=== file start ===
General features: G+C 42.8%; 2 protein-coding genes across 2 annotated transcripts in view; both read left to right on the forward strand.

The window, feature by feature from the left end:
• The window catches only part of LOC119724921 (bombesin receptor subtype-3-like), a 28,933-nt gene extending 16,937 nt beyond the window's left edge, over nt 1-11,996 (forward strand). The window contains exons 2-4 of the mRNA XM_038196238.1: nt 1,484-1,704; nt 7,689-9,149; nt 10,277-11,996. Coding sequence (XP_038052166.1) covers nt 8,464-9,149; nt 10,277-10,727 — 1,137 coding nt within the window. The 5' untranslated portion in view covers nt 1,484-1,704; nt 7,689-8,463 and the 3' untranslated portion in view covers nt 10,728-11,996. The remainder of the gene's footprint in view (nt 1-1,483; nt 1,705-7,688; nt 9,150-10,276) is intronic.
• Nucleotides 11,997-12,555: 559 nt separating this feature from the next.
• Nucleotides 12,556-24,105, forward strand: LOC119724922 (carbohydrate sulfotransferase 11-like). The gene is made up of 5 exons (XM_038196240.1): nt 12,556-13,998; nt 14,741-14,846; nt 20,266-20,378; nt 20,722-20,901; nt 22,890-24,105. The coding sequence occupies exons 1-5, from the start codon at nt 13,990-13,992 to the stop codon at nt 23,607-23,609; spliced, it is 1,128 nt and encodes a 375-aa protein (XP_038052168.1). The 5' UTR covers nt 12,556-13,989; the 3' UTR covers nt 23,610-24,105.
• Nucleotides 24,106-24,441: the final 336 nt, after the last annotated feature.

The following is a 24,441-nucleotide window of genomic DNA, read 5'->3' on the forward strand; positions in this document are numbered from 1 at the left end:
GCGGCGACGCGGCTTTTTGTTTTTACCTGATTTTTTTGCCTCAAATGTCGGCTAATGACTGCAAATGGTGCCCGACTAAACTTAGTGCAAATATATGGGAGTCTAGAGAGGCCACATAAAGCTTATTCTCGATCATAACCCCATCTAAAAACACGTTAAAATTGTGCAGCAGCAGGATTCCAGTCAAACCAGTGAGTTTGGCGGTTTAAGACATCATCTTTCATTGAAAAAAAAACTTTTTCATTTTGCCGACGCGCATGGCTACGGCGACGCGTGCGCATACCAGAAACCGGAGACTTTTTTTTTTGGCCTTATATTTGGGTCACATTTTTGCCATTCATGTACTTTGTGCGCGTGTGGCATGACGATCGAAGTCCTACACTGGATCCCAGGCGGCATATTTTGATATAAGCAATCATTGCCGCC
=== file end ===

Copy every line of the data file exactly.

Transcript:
General features: G+C 42.8%; 2 protein-coding genes across 2 annotated transcripts in view; both read left to right on the forward strand.

The window, feature by feature from the left end:
• The window catches only part of LOC119724921 (bombesin receptor subtype-3-like), a 28,933-nt gene extending 16,937 nt beyond the window's left edge, over nt 1-11,996 (forward strand). The window contains exons 2-4 of the mRNA XM_038196238.1: nt 1,484-1,704; nt 7,689-9,149; nt 10,277-11,996. Coding sequence (XP_038052166.1) covers nt 8,464-9,149; nt 10,277-10,727 — 1,137 coding nt within the window. The 5' untranslated portion in view covers nt 1,484-1,704; nt 7,689-8,463 and the 3' untranslated portion in view covers nt 10,728-11,996. The remainder of the gene's footprint in view (nt 1-1,483; nt 1,705-7,688; nt 9,150-10,276) is intronic.
• Nucleotides 11,997-12,555: 559 nt separating this feature from the next.
• Nucleotides 12,556-24,105, forward strand: LOC119724922 (carbohydrate sulfotransferase 11-like). The gene is made up of 5 exons (XM_038196240.1): nt 12,556-13,998; nt 14,741-14,846; nt 20,266-20,378; nt 20,722-20,901; nt 22,890-24,105. The coding sequence occupies exons 1-5, from the start codon at nt 13,990-13,992 to the stop codon at nt 23,607-23,609; spliced, it is 1,128 nt and encodes a 375-aa protein (XP_038052168.1). The 5' UTR covers nt 12,556-13,989; the 3' UTR covers nt 23,610-24,105.
• Nucleotides 24,106-24,441: the final 336 nt, after the last annotated feature.

The following is a 24,441-nucleotide window of genomic DNA, read 5'->3' on the forward strand; positions in this document are numbered from 1 at the left end:
GCGGCGACGCGGCTTTTTGTTTTTACCTGATTTTTTTGCCTCAAATGTCGGCTAATGACTGCAAATGGTGCCCGACTAAACTTAGTGCAAATATATGGGAGTCTAGAGAGGCCACATAAAGCTTATTCTCGATCATAACCCCATCTAAAAACACGTTAAAATTGTGCAGCAGCAGGATTCCAGTCAAACCAGTGAGTTTGGCGGTTTAAGACATCATCTTTCATTGAAAAAAAAACTTTTTCATTTTGCCGACGCGCATGGCTACGGCGACGCGTGCGCATACCAGAAACCGGAGACTTTTTTTTTTGGCCTTATATTTGGGTCACATTTTTGCCATTCATGTACTTTGTGCGCGTGTGGCATGACGATCGAAGTCCTACACTGGATCCCAGGCGGCATATTTTGATATAAGCAATCATTGCCGCC